Let me say that although the mystery in the story is sufficient, it's in the characters and in the reality of everyday life that the story comes alive. The author (who, btw, knows medieval history so well he plays with his inexperienced readers from time to time) is fascinated with the imbalance of power between the serfs and their masters: the nobles and the clergy. He describes with passion the abuse of power perpetrated by the not-so-noble knights on the submissive local serfs. The knights think themselves invulnerable as they believe they have the support of the most powerful family in the kingdom. Yet, their plotting leaves them with no real friends and their newly acquired castle is guarded by hired soldiers who have their own agenda in mind.
A girl is viciously murdered and the priest who had an affair with her is accused, but soon we find out he's not guilty of killing her and her death is somehow tied to another murder of a man whom she has never known, but who held some secrets of the lord of the castle. Into that complicated web of local gossip and vicious plotting for yet more power Sir Baldwin arrives. He's an ex-Templar, now married and for the first time since the destruction of his Order daring to be happy. He's been charged by the king with finding the truth. He's a worldly man, a little cynical from his experiences, yet a kind man despite his ruling manner. By the time he's figured out the depth of evil contained in the murder mystery the reader will believe the medieval times were indeed very dark. Yet, things are at their darkest just before sunrise.
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Format: Paperback
Fans of historical mysteries will find the detailed medieval setting of this mystery to prove most realistic and satisfying. Mary and her unborn child are brutally murdered, and villagers place the blame on a priest who must flee his home for a crime he didn't commit. It's 1323, and the young priest faces some of his greatest challenges in this moving mystery.
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Most Helpful Customer Reviews on Amazon.com (beta)

Amazon.com: 14 reviews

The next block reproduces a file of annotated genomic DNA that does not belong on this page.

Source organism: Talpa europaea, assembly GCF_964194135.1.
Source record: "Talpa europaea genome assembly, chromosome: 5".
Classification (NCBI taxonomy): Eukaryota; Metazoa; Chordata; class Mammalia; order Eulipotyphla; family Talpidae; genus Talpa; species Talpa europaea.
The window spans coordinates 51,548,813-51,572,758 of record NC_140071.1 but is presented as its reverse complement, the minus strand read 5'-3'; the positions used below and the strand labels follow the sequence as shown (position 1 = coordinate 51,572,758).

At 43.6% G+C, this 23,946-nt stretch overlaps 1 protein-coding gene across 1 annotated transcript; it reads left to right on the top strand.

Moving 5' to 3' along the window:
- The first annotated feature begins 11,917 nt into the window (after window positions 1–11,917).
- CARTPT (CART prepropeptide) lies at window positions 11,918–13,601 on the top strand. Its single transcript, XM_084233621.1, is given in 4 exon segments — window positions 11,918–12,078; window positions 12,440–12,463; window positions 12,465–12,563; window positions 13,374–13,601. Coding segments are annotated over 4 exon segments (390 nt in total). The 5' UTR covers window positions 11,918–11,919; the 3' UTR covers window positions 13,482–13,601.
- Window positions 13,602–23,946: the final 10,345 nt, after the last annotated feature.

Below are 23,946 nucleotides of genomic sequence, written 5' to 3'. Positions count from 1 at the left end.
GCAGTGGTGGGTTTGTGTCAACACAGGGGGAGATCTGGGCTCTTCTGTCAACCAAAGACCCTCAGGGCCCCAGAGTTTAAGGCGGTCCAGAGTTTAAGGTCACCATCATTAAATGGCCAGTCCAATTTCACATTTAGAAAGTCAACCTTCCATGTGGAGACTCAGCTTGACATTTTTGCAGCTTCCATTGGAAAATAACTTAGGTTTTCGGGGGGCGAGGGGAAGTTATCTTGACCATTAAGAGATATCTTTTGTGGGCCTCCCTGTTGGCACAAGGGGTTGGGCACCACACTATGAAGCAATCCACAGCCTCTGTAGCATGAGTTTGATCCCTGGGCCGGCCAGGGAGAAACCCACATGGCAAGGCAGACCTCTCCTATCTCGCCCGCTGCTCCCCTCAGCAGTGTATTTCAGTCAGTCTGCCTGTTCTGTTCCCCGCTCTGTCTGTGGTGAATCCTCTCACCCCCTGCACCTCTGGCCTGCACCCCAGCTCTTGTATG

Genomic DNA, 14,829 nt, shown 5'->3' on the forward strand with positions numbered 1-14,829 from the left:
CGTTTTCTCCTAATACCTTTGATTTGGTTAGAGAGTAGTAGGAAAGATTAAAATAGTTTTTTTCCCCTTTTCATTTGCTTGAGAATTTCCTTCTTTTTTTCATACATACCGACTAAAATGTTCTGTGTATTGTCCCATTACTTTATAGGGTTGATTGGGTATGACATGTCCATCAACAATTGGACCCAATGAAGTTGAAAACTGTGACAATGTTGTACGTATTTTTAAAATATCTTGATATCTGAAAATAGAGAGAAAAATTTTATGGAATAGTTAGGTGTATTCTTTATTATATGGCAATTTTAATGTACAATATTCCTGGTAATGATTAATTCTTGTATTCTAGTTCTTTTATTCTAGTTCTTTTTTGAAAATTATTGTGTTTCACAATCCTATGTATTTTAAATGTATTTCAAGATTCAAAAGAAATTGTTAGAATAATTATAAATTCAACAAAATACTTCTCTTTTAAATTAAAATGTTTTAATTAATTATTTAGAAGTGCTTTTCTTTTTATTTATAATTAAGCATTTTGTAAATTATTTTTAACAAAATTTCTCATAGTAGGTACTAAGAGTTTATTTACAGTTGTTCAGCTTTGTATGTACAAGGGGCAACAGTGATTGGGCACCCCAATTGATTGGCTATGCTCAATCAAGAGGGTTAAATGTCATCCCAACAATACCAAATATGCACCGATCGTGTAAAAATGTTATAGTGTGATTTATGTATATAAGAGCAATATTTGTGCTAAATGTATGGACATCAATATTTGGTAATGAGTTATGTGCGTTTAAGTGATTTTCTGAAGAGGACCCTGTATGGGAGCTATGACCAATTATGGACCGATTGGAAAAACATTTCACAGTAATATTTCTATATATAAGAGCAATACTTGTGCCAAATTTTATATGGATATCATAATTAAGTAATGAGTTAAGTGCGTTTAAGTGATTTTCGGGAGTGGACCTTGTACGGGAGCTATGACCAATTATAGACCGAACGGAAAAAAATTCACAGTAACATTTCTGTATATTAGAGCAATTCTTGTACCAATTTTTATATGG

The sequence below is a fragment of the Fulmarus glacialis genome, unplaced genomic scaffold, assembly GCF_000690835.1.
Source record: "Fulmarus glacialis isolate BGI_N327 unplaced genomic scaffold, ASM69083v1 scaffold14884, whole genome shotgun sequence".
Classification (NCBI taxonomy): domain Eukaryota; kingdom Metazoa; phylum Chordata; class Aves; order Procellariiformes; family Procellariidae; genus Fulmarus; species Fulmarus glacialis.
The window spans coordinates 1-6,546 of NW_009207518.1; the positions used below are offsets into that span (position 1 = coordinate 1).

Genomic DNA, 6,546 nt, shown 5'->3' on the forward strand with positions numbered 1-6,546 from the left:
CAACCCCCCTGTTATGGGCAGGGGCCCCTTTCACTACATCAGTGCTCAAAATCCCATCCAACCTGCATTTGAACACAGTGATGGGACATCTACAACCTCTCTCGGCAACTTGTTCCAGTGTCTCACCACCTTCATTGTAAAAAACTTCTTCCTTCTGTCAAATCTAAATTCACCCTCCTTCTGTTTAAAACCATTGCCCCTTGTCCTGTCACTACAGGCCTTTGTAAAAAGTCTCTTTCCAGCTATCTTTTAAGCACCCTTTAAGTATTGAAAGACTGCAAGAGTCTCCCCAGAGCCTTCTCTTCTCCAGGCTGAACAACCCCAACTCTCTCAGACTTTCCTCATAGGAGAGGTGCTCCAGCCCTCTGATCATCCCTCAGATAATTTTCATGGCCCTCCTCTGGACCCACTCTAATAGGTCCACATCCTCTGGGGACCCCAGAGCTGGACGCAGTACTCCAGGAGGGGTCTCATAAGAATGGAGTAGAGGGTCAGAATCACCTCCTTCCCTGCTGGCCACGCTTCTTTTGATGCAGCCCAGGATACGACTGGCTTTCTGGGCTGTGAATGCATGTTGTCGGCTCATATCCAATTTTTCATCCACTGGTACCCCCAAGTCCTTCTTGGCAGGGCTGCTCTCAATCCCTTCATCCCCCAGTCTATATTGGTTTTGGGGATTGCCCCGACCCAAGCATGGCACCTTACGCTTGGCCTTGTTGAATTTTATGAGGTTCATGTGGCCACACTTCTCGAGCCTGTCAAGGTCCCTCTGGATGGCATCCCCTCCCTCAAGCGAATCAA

6 of 6 people found the following review helpful
At the end, everything is as it should be... March 19 2004
By A Customer - Published on Amazon.com
Format: Paperback
If you're here because you read all adventures of Brother Cadfael and you found, like I did, that you wanted more stories about medieval England then you have come to the right place!
Let me say that although the mystery in the story is sufficient, it's in the characters and in the reality of everyday life that the story comes alive. The author (who, btw, knows medieval history so well he plays with his inexperienced readers from time to time) is fascinated with the imbalance of power between the serfs and their masters: the nobles and the clergy. He describes with passion the abuse of power perpetrated by the not-so-noble knights on the submissive local serfs. The knights think themselves invulnerable as they believe they have the support of the most powerful family in the kingdom. Yet, their plotting leaves them with no real friends and their newly acquired castle is guarded by hired soldiers who have their own agenda in mind.
A girl is viciously murdered and the priest who had an affair with her is accused, but soon we find out he's not guilty of killing her and her death is somehow tied to another murder of a man whom she has never known, but who held some secrets of the lord of the castle. Into that complicated web of local gossip and vicious plotting for yet more power Sir Baldwin arrives. He's an ex-Templar, now married and for the first time since the destruction of his Order daring to be happy. He's been charged by the king with finding the truth. He's a worldly man, a little cynical from his experiences, yet a kind man despite his ruling manner. By the time he's figured out the depth of evil contained in the murder mystery the reader will believe the medieval times were indeed very dark. Yet, things are at their darkest just before sunrise. It's the good act that redeems the cruel man and there is no act that can't be redeemed. We see the men get up and live their simple lives in dignity because the justice was done just as our knight marches off on a pilgrimage to pay for his mistake.
I think Brother Cadfael would say "things are as they should be."
2 of 2 people found the following review helpful
Small actions bring big consequences Dec 3 2008
By L. J. Roberts - Published on Amazon.com
Format: Hardcover